The Road To Inverness

The ride from Glasgow to Oban is, along with the bit of Utah where I-15 splits and heads south from I-70, one of the more powerful and beautiful bits of scenery I've ever been through. Given that our bus on Sunday morning left at 8:30 am, we were both still half asleep, and the sky was pretty overcast, I really wasn't too well prepared for what awaited us along the way, and I found myself wishing wishing sleep wasn't calling so loudly. In all of my Scotland daydreams in middle school, high school and since (There were many. Thanks, Travis.), I always sort of pictured the cities as being in sort of ho-hum flat spaces, and it wasn't until the highlands that things got hilly and green and picturesque. To be honest, I'm not sure what exactly counts as the highlands so perhaps the whole Sunday morning bus ride was part of it. Mountain after mountain shrouded in a dreamy, low hanging fog, waterfalls spilling out of nowhere headed toward the nearest loch (lake) and the road winding up and over and through it all. I wish I could've asked the bus driver to pause so I could take a few photos. When we arrived in Oban (pronounced: oh-bin, with the latter almost just "bn"), we weren't really sure what we'd find there except, sadly, that the distillery is closed on Sundays. I say sadly because we would've loved to have poked around and taken the tour but what we found instead was far better (especially given the amount of distilleries near where we are now). We checked into the hostel in town and one of the more friendly and helpful people we've met on the trip so far happened to be working the desk. She informed us that not only is there a small island called Kerrera just off the shore of Oban, but there's a free hourly shuttle boat (ten minute ride) that'll dump you off at the marina on the other side where you're immediately free to wander the entire island. There was a small sign pointing the way to the "foot path" but that's pretty much the only guidance. This map might help illustrate the size of the island, which takes four hours to hike all the way around (and includes a bunch of sheep, 35 residents, one restaurant, one castle and one monument), though not the views from it.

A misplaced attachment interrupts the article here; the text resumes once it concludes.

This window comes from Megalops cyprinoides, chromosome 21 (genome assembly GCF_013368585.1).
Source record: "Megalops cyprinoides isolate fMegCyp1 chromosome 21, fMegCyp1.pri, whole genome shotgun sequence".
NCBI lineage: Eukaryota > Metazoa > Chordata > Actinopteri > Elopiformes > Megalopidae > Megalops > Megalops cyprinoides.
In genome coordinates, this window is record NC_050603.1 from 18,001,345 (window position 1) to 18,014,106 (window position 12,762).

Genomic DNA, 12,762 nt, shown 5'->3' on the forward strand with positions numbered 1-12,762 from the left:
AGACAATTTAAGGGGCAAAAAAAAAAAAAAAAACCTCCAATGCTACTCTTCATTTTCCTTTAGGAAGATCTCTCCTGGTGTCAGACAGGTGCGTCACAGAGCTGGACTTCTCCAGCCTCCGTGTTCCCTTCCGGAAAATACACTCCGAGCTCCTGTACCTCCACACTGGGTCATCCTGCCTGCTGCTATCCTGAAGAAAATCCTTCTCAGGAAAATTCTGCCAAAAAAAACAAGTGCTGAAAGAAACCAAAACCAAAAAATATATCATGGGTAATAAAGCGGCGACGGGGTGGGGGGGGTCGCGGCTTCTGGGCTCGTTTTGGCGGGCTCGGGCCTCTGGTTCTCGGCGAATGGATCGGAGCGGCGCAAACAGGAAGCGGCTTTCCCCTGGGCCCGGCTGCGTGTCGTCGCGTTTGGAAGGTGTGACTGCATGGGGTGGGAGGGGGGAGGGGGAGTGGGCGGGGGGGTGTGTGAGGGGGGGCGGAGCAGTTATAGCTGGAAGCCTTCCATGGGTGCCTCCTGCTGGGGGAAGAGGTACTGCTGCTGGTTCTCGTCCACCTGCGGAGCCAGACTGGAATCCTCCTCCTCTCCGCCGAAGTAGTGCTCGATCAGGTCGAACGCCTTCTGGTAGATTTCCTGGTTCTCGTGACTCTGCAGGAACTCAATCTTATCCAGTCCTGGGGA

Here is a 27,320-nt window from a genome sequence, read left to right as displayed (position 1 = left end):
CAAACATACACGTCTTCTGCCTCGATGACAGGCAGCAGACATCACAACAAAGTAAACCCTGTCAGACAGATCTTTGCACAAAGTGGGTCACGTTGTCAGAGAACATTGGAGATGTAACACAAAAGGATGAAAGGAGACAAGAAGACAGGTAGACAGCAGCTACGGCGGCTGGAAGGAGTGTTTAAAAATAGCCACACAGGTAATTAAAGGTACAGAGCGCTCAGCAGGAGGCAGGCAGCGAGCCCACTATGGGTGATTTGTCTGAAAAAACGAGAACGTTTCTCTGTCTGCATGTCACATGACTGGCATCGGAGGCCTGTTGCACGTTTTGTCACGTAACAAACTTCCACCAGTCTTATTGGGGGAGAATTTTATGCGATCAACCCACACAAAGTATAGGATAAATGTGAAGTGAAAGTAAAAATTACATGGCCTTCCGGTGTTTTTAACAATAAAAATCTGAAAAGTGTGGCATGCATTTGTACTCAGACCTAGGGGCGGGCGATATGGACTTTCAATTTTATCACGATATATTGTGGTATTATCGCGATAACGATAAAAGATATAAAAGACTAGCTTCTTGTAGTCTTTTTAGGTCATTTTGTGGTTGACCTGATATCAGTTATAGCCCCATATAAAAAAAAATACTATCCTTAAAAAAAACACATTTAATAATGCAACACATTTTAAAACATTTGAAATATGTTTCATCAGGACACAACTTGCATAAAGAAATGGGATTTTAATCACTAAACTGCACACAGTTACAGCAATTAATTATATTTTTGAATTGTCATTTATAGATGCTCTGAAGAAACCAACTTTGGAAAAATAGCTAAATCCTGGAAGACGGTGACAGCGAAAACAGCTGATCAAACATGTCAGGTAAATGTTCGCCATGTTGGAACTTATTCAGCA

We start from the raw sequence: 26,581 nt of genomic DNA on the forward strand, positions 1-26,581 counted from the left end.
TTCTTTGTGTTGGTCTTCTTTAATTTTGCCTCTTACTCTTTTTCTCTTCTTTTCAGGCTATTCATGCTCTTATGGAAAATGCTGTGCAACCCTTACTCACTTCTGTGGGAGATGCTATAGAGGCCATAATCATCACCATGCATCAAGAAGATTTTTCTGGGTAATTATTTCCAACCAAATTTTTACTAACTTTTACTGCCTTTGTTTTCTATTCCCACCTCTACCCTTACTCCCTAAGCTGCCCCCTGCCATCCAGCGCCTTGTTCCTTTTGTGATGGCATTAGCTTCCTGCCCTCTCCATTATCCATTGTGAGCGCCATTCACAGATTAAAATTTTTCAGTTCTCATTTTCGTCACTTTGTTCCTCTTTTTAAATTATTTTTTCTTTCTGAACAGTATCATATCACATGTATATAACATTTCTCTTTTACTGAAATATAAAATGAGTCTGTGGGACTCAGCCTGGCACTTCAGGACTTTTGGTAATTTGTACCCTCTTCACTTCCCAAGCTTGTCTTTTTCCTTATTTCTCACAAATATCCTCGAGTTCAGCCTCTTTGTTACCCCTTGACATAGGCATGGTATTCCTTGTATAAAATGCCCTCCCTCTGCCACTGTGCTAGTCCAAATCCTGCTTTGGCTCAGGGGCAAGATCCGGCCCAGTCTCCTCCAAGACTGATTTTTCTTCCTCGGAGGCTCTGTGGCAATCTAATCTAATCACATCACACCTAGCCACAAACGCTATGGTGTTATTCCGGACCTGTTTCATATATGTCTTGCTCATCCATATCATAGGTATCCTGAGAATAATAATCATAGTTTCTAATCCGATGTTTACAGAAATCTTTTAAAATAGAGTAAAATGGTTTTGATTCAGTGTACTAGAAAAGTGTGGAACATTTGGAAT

Off the other side of it is a seal colony (we didn't see any) and the isle of Mull, which we were advised is more of a full day trip. Despite the misting rain, we managed to have a picnic at the top and then get our shoes completely soaked on the walk back before retiring to what turned out to be a really great hostel overall for the night.

Monday morning brought our bus from Oban, through Fort William, past Loch Ness (Huge lake! No monster, but I won't lie: a little part of both of us kept looking, just in case...) and on into Inverness, the "capital of the north". Since we had a little time to kill before catching the bus that would take us out to the farm where we will be for the next month, we decided to wander around the downtown area and try to find a cafe or pub. In hindsight, some things seem like such great decisions even though in the moment they can feel so unimportant. Getting a coffee at Bar One turned out to be one of these as we ended up talking to an inspiring couple in their 60s from Lancashire, England who were waiting to catch their own train home after hiking for a month from Glasgow to the top of Scotland. For the better part of an hour they couldn't have been friendlier or more interesting, handing off stories of other hikes they'd done and what they'd seen.

Next stop: Ardersier, where we'll be working on an organic farm through most of June, temporarily trading in our wandering shoes for our work boots.

Highlights: - The black Guillemots that reside in Oban. They fly and walk as awkward as a penguin on duck feet, but can dive underwater to 150 meters because their bodies are built to be able to withstand the pressure. Funny AND awesome.

- The Oban Backpackers hostel, which was not only helpful but also had Nutella in the complimentary breakfast. Win!

- The British captain and owner of the 10 Contesto, a 36-foot Shetland style sailboat that we were originally just admiring for its uniqueness. While we were standing on the pier looking at it, he came out and chatted away, eventually getting to the part in his story of where he learned to sail: Cape Cod, MA. It is a small world.

Location:Inverness,United Kingdom